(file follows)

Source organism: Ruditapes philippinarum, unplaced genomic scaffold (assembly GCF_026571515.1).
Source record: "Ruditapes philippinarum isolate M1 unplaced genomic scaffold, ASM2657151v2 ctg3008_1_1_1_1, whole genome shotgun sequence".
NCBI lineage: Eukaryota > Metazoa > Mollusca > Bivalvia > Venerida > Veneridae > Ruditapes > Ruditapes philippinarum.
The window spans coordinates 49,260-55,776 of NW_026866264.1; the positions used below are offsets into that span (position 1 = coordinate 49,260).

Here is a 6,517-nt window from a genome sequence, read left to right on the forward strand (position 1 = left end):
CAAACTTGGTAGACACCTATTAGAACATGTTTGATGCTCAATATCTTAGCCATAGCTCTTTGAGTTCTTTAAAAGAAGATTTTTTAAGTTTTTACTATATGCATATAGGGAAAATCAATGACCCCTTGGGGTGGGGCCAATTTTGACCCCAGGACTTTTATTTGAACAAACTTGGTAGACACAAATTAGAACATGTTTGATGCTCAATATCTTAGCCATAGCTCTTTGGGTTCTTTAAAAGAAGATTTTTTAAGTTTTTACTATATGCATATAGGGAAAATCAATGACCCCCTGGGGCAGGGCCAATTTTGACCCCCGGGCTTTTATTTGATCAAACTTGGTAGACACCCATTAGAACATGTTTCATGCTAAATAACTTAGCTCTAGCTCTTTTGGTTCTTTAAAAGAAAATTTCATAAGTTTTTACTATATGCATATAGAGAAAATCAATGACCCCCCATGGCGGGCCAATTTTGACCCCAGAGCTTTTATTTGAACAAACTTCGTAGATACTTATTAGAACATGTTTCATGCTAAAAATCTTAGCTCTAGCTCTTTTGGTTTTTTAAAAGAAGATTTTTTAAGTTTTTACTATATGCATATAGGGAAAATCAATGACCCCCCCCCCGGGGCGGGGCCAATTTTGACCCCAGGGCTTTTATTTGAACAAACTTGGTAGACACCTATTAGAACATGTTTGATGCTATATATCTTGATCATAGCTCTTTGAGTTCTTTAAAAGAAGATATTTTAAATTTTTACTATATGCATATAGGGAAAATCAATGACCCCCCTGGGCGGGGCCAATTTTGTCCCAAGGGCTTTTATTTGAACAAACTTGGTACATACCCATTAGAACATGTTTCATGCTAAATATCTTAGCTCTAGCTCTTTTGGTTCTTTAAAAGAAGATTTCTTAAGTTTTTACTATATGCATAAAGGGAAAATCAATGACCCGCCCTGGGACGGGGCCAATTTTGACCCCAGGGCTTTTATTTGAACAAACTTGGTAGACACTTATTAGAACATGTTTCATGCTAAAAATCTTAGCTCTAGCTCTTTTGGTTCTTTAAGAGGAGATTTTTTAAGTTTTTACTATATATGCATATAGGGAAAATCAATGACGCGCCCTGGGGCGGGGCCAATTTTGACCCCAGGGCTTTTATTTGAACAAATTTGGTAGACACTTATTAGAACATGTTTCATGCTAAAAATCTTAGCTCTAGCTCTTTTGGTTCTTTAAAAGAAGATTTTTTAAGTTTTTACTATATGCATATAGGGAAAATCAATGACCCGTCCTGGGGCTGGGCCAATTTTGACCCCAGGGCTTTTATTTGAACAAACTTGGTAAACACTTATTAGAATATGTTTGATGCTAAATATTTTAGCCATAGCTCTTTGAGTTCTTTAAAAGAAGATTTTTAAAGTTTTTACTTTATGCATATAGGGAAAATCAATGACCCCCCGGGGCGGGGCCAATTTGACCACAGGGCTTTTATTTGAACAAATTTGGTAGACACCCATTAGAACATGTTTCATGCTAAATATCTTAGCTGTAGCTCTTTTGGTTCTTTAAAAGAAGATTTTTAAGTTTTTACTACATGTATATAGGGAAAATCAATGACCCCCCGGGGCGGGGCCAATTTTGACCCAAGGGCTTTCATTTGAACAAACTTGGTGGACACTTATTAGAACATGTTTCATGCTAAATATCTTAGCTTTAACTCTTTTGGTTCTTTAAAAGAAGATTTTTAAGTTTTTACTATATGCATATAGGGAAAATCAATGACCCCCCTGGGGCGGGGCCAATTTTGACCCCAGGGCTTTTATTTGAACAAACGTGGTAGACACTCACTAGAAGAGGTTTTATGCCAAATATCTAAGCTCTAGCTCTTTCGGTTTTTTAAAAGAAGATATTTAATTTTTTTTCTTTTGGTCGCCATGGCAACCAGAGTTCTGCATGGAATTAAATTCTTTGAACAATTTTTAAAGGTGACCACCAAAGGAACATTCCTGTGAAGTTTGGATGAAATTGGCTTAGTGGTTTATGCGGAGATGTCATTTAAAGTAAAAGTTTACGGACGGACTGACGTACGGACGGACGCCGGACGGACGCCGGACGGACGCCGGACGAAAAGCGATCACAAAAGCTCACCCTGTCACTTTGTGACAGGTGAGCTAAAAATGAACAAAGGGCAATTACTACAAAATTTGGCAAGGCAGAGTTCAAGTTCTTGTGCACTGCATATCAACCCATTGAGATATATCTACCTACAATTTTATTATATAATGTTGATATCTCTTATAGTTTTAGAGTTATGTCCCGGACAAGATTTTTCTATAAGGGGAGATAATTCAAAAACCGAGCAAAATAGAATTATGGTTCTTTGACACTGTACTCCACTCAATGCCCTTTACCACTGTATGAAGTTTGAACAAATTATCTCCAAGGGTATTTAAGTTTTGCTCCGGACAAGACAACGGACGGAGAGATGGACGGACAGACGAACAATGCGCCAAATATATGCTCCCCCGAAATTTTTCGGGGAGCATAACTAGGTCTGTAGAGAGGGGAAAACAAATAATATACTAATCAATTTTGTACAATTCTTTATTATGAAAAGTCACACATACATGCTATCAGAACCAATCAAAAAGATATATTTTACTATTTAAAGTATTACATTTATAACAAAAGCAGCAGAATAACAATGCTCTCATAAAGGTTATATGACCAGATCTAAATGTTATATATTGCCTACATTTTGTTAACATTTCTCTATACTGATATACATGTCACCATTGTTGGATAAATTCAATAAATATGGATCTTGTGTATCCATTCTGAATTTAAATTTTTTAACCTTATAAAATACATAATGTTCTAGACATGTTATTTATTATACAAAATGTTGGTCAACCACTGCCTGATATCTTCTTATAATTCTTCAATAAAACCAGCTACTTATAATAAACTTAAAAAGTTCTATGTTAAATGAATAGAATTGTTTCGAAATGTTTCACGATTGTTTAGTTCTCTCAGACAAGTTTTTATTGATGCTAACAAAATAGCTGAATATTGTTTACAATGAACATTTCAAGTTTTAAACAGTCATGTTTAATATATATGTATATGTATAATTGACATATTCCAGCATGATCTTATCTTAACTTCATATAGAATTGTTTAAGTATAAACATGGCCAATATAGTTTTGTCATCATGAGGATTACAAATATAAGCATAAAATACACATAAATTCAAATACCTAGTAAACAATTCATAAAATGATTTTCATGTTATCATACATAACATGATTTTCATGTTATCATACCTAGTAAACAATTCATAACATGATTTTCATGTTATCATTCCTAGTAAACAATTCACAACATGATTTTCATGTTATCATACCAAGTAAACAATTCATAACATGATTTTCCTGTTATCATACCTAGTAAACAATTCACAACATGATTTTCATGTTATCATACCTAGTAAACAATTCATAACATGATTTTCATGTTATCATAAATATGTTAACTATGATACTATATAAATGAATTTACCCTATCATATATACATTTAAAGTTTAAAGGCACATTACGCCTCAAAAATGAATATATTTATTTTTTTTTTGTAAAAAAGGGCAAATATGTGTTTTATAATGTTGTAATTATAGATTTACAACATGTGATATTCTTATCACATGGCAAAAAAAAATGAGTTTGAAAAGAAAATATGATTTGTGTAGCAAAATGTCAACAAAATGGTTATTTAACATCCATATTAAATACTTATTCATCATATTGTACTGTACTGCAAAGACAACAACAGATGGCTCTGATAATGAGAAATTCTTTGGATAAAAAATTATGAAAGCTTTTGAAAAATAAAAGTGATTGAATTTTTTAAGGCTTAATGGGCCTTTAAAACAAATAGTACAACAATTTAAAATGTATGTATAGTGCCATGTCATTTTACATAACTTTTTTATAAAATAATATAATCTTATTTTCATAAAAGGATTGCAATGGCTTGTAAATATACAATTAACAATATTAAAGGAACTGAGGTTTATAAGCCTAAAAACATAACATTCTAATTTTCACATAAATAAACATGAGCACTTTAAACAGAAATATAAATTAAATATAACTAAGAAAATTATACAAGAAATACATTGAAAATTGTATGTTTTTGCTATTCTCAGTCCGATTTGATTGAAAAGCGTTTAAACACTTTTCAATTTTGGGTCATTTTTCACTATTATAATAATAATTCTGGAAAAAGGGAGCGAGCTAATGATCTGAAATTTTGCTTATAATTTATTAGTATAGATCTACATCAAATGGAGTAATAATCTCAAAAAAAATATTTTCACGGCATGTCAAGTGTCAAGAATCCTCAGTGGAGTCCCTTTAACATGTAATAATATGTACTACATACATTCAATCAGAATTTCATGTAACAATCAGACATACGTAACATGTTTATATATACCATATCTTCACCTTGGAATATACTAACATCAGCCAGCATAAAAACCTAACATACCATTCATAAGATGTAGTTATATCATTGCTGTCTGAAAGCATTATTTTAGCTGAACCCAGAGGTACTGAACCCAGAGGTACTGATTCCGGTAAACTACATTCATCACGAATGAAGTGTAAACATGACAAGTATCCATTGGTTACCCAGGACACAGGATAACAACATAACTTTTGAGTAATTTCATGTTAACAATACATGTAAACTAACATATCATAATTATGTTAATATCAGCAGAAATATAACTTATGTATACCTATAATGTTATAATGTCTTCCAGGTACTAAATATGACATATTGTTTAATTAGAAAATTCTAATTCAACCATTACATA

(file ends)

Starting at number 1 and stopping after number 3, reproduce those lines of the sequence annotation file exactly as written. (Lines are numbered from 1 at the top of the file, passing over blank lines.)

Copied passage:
Source organism: Ruditapes philippinarum, unplaced genomic scaffold (assembly GCF_026571515.1).
Source record: "Ruditapes philippinarum isolate M1 unplaced genomic scaffold, ASM2657151v2 ctg3008_1_1_1_1, whole genome shotgun sequence".
NCBI lineage: Eukaryota > Metazoa > Mollusca > Bivalvia > Venerida > Veneridae > Ruditapes > Ruditapes philippinarum.